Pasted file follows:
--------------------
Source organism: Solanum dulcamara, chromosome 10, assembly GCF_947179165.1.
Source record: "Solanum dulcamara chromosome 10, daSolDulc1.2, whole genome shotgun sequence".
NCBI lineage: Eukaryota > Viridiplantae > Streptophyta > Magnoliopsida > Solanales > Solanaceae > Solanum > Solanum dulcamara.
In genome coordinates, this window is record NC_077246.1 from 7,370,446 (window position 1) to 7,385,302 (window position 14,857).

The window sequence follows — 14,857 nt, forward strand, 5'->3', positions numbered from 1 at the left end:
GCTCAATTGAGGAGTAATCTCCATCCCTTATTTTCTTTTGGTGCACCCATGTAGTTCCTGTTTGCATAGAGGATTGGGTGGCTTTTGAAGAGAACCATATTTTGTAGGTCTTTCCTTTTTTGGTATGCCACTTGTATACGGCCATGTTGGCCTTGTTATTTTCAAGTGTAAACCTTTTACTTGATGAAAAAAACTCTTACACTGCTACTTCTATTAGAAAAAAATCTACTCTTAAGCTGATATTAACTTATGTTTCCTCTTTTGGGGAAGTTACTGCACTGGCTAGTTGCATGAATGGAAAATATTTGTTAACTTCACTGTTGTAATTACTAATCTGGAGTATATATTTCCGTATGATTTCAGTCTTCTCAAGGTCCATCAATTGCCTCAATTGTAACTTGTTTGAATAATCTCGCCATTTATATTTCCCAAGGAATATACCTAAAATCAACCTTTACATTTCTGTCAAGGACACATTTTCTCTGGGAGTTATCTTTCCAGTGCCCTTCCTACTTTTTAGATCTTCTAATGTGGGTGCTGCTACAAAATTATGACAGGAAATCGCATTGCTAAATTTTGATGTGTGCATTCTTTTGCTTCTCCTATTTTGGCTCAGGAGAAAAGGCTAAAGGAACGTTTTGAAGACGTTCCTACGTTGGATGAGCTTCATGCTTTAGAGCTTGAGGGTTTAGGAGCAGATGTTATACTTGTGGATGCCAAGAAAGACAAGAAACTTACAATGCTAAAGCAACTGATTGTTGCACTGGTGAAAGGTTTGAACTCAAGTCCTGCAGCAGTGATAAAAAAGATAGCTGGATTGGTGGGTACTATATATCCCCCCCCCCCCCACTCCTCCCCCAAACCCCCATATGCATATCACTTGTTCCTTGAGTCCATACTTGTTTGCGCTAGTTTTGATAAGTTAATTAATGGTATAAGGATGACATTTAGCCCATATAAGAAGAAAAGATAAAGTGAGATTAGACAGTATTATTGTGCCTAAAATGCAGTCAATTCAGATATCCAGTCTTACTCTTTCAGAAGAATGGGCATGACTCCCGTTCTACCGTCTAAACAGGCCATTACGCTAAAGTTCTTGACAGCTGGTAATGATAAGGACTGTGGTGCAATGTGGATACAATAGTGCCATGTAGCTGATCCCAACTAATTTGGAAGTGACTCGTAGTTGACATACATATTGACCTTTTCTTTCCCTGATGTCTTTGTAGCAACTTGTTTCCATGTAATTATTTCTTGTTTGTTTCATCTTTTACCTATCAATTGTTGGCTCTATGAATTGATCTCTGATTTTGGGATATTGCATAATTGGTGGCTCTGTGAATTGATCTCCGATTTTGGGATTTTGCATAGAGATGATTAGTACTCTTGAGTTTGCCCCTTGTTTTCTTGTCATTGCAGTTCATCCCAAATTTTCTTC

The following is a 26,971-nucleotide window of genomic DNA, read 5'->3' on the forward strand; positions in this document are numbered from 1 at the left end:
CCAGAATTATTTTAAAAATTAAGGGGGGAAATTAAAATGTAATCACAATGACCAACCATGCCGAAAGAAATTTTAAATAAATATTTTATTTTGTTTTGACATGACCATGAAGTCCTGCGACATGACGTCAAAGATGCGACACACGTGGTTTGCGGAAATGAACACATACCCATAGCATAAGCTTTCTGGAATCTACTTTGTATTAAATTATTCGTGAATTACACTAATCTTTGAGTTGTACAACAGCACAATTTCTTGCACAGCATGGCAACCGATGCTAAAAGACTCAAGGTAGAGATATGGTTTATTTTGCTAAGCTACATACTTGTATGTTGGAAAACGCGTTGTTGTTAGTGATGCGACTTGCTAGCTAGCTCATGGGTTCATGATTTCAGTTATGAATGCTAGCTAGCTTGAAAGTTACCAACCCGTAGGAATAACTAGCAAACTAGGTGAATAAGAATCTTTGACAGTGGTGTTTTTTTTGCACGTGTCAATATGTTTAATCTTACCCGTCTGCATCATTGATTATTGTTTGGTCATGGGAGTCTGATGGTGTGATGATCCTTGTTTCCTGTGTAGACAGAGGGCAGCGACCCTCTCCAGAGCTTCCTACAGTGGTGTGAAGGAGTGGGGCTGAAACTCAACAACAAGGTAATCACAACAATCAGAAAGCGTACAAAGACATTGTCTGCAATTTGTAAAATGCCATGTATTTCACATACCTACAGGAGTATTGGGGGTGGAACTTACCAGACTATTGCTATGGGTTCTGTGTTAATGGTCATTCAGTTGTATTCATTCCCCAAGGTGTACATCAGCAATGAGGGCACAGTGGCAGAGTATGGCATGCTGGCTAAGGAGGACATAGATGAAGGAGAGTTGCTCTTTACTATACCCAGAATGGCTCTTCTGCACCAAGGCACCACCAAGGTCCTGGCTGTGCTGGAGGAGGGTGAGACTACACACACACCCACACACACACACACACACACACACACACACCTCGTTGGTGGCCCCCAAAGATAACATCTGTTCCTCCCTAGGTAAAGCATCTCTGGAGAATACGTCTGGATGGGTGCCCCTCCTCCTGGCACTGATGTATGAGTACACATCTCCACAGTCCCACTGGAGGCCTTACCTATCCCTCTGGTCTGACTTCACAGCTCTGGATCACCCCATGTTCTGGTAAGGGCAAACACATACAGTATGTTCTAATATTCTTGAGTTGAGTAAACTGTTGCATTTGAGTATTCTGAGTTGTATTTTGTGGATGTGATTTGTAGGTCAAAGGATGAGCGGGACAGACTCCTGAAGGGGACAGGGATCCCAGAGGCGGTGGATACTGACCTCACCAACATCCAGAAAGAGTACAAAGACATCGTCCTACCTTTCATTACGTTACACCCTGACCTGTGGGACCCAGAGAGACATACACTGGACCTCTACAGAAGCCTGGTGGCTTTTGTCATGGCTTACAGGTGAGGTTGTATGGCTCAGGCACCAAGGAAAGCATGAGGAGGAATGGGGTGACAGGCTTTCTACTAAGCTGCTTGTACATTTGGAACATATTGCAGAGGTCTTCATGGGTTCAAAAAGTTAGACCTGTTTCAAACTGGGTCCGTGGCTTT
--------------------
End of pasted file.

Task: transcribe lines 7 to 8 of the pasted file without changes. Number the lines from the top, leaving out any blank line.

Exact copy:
The following is a 26,971-nucleotide window of genomic DNA, read 5'->3' on the forward strand; positions in this document are numbered from 1 at the left end:
CCAGAATTATTTTAAAAATTAAGGGGGGAAATTAAAATGTAATCACAATGACCAACCATGCCGAAAGAAATTTTAAATAAATATTTTATTTTGTTTTGACATGACCATGAAGTCCTGCGACATGACGTCAAAGATGCGACACACGTGGTTTGCGGAAATGAACACATACCCATAGCATAAGCTTTCTGGAATCTACTTTGTATTAAATTATTCGTGAATTACACTAATCTTTGAGTTGTACAACAGCACAATTTCTTGCACAGCATGGCAACCGATGCTAAAAGACTCAAGGTAGAGATATGGTTTATTTTGCTAAGCTACATACTTGTATGTTGGAAAACGCGTTGTTGTTAGTGATGCGACTTGCTAGCTAGCTCATGGGTTCATGATTTCAGTTATGAATGCTAGCTAGCTTGAAAGTTACCAACCCGTAGGAATAACTAGCAAACTAGGTGAATAAGAATCTTTGACAGTGGTGTTTTTTTTGCACGTGTCAATATGTTTAATCTTACCCGTCTGCATCATTGATTATTGTTTGGTCATGGGAGTCTGATGGTGTGATGATCCTTGTTTCCTGTGTAGACAGAGGGCAGCGACCCTCTCCAGAGCTTCCTACAGTGGTGTGAAGGAGTGGGGCTGAAACTCAACAACAAGGTAATCACAACAATCAGAAAGCGTACAAAGACATTGTCTGCAATTTGTAAAATGCCATGTATTTCACATACCTACAGGAGTATTGGGGGTGGAACTTACCAGACTATTGCTATGGGTTCTGTGTTAATGGTCATTCAGTTGTATTCATTCCCCAAGGTGTACATCAGCAATGAGGGCACAGTGGCAGAGTATGGCATGCTGGCTAAGGAGGACATAGATGAAGGAGAGTTGCTCTTTACTATACCCAGAATGGCTCTTCTGCACCAAGGCACCACCAAGGTCCTGGCTGTGCTGGAGGAGGGTGAGACTACACACACACCCACACACACACACACACACACACACACACACCTCGTTGGTGGCCCCCAAAGATAACATCTGTTCCTCCCTAGGTAAAGCATCTCTGGAGAATACGTCTGGATGGGTGCCCCTCCTCCTGGCACTGATGTATGAGTACACATCTCCACAGTCCCACTGGAGGCCTTACCTATCCCTCTGGTCTGACTTCACAGCTCTGGATCACCCCATGTTCTGGTAAGGGCAAACACATACAGTATGTTCTAATATTCTTGAGTTGAGTAAACTGTTGCATTTGAGTATTCTGAGTTGTATTTTGTGGATGTGATTTGTAGGTCAAAGGATGAGCGGGACAGACTCCTGAAGGGGACAGGGATCCCAGAGGCGGTGGATACTGACCTCACCAACATCCAGAAAGAGTACAAAGACATCGTCCTACCTTTCATTACGTTACACCCTGACCTGTGGGACCCAGAGAGACATACACTGGACCTCTACAGAAGCCTGGTGGCTTTTGTCATGGCTTACAGGTGAGGTTGTATGGCTCAGGCACCAAGGAAAGCATGAGGAGGAATGGGGTGACAGGCTTTCTACTAAGCTGCTTGTACATTTGGAACATATTGCAGAGGTCTTCATGGGTTCAAAAAGTTAGACCTGTTTCAAACTGGGTCCGTGGCTTT